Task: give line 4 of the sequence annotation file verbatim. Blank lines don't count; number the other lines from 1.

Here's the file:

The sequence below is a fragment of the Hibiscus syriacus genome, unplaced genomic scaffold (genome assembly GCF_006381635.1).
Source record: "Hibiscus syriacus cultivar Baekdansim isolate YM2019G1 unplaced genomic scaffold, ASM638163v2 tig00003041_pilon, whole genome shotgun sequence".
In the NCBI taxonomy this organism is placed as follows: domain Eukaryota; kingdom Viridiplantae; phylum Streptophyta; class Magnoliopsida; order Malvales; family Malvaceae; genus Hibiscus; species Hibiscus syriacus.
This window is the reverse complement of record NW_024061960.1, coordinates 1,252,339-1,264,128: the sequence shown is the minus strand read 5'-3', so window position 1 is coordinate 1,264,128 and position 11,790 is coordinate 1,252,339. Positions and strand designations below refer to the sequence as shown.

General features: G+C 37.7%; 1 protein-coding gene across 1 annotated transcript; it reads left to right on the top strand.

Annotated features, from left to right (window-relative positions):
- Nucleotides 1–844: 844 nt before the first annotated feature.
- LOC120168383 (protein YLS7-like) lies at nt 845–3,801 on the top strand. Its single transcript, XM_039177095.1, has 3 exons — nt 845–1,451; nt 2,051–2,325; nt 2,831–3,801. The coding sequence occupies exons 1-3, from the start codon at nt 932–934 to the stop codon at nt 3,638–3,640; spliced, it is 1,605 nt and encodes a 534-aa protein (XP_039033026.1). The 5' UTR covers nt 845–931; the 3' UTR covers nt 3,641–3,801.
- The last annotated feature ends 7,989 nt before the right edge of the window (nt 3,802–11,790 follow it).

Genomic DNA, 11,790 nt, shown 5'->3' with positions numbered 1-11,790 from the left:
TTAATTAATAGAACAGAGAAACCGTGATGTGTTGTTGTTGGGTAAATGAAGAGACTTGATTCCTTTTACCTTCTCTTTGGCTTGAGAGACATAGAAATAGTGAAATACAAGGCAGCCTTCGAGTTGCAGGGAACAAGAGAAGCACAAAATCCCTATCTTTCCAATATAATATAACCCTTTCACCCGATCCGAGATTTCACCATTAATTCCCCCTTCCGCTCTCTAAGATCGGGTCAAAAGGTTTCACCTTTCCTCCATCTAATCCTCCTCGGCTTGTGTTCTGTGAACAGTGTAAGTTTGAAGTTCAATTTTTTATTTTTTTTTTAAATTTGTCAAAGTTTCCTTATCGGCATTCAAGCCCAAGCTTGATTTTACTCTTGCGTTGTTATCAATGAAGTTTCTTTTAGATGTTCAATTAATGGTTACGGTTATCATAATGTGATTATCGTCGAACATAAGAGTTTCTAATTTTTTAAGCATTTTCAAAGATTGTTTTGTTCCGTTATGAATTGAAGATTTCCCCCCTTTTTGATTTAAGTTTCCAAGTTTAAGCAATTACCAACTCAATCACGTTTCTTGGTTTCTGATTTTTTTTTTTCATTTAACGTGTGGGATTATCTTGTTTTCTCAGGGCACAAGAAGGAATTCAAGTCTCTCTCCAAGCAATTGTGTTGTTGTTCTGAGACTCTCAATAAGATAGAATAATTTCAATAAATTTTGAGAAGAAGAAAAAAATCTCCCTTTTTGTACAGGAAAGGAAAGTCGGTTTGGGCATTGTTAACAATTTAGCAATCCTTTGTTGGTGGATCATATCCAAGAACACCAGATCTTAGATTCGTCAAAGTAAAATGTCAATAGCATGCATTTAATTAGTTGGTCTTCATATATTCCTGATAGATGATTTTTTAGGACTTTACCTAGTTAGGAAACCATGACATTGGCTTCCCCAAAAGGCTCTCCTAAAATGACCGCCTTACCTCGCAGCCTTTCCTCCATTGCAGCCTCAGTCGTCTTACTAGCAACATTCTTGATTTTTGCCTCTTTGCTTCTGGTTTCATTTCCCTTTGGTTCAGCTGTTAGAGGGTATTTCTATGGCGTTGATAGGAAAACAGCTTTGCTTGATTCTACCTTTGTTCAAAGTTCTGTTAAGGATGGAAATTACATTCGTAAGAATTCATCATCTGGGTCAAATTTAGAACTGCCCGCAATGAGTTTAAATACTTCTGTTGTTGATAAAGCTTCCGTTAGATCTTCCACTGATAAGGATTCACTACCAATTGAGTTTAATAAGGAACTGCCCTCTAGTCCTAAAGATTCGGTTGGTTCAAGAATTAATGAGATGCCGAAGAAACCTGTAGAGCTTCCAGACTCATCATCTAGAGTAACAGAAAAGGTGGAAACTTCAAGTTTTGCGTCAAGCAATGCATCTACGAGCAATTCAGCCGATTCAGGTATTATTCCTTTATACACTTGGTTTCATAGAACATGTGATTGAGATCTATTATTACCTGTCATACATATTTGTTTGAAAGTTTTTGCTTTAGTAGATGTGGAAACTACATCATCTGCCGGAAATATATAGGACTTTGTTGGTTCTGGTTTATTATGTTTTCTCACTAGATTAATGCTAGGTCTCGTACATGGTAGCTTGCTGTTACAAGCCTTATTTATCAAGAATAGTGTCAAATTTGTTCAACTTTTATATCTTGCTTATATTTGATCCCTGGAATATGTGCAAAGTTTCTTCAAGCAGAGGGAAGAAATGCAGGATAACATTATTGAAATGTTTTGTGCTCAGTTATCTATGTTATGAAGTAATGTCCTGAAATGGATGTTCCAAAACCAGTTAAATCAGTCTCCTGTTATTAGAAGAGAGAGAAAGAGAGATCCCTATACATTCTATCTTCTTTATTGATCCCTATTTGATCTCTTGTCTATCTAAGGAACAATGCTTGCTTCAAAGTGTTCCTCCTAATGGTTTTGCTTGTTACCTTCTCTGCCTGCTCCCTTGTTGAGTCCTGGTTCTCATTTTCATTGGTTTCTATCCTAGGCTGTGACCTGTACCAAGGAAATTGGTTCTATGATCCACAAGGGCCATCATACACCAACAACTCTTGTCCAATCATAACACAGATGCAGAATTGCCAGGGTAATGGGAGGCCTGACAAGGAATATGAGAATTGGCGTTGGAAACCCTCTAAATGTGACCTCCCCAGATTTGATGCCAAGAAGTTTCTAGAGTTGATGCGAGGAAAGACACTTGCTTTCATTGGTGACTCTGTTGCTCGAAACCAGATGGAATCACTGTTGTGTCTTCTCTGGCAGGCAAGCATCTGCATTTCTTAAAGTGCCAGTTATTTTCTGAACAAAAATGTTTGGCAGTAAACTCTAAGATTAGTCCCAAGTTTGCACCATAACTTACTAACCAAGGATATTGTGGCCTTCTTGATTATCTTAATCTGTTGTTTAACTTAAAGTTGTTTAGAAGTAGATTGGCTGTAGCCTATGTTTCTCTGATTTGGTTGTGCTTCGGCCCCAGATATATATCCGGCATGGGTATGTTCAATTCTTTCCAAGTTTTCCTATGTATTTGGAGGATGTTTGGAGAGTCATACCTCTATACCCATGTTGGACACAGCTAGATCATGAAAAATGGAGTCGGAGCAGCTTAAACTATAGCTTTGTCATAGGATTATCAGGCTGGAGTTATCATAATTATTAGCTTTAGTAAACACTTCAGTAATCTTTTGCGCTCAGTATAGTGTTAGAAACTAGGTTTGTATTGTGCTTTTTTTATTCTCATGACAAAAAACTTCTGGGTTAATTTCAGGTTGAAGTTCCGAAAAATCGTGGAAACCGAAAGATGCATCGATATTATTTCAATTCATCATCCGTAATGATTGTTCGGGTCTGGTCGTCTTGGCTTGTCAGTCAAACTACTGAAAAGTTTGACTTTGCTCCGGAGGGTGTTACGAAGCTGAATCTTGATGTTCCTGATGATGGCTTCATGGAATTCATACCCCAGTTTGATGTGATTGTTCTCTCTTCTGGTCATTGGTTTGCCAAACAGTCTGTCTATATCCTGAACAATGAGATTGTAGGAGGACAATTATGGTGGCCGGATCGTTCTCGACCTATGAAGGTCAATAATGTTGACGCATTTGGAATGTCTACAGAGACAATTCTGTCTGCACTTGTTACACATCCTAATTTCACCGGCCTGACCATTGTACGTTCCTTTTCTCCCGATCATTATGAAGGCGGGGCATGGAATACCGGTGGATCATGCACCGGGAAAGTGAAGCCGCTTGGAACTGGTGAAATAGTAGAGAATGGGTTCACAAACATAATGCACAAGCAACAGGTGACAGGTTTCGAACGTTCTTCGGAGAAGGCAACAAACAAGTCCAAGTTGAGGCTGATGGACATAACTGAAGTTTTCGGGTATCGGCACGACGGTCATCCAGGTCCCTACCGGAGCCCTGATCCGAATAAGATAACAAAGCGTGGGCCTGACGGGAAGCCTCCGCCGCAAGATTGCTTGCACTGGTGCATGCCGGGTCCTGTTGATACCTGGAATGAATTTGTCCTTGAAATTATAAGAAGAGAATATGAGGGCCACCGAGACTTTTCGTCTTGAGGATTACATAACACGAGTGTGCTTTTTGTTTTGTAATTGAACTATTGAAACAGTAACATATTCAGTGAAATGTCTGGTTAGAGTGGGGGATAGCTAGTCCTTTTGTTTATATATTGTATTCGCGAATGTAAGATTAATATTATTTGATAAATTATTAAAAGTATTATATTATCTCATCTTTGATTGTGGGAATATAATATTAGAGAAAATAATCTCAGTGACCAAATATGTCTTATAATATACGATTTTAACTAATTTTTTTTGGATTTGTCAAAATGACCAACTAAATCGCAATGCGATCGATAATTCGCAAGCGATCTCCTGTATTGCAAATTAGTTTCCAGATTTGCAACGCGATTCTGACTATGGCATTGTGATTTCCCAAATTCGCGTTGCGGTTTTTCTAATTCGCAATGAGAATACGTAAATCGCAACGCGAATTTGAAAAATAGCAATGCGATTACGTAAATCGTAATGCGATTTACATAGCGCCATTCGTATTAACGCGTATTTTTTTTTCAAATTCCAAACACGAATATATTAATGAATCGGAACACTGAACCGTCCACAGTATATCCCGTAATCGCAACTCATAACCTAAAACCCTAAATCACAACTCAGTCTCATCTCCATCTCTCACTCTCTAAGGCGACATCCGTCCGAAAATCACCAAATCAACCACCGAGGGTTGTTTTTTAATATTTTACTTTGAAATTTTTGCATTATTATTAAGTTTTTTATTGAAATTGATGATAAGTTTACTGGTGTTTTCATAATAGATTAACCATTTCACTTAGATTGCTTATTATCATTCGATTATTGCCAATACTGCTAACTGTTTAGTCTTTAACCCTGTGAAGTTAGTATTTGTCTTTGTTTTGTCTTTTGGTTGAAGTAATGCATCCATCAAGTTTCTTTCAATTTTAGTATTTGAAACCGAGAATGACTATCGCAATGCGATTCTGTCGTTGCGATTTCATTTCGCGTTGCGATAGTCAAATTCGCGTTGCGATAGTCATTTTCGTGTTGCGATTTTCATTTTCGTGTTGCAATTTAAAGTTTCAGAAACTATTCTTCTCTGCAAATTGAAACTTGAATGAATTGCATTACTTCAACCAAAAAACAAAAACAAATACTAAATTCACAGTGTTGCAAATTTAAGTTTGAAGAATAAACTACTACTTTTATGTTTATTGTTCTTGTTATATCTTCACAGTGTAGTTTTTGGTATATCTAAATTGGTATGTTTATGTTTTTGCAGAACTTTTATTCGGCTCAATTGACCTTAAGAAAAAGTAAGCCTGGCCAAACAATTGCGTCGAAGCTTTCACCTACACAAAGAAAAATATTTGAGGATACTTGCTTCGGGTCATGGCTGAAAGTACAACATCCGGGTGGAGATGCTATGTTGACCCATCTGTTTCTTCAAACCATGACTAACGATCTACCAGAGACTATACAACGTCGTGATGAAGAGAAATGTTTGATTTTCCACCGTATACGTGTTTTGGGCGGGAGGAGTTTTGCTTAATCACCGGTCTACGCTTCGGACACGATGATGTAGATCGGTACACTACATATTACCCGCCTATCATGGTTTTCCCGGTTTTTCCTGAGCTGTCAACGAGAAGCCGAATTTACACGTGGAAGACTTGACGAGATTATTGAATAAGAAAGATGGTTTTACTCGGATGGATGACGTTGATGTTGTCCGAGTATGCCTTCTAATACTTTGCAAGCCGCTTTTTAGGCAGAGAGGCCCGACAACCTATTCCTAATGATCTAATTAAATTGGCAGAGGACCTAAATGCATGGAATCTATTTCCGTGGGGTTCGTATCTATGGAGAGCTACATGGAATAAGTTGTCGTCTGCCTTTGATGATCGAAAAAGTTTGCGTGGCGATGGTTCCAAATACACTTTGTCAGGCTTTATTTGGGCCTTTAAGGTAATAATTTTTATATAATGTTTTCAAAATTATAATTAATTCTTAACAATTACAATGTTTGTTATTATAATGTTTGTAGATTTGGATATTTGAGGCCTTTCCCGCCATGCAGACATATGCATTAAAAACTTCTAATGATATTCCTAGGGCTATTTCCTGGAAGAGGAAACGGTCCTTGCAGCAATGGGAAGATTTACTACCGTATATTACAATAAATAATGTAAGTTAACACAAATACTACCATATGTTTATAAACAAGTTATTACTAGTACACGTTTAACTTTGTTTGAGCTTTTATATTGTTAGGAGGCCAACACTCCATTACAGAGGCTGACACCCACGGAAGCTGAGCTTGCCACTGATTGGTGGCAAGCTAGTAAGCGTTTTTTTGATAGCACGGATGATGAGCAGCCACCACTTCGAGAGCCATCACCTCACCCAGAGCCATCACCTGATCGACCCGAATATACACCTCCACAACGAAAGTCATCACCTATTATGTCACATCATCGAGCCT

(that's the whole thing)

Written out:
This window is the reverse complement of record NW_024061960.1, coordinates 1,252,339-1,264,128: the sequence shown is the minus strand read 5'-3', so window position 1 is coordinate 1,264,128 and position 11,790 is coordinate 1,252,339. Positions and strand designations below refer to the sequence as shown.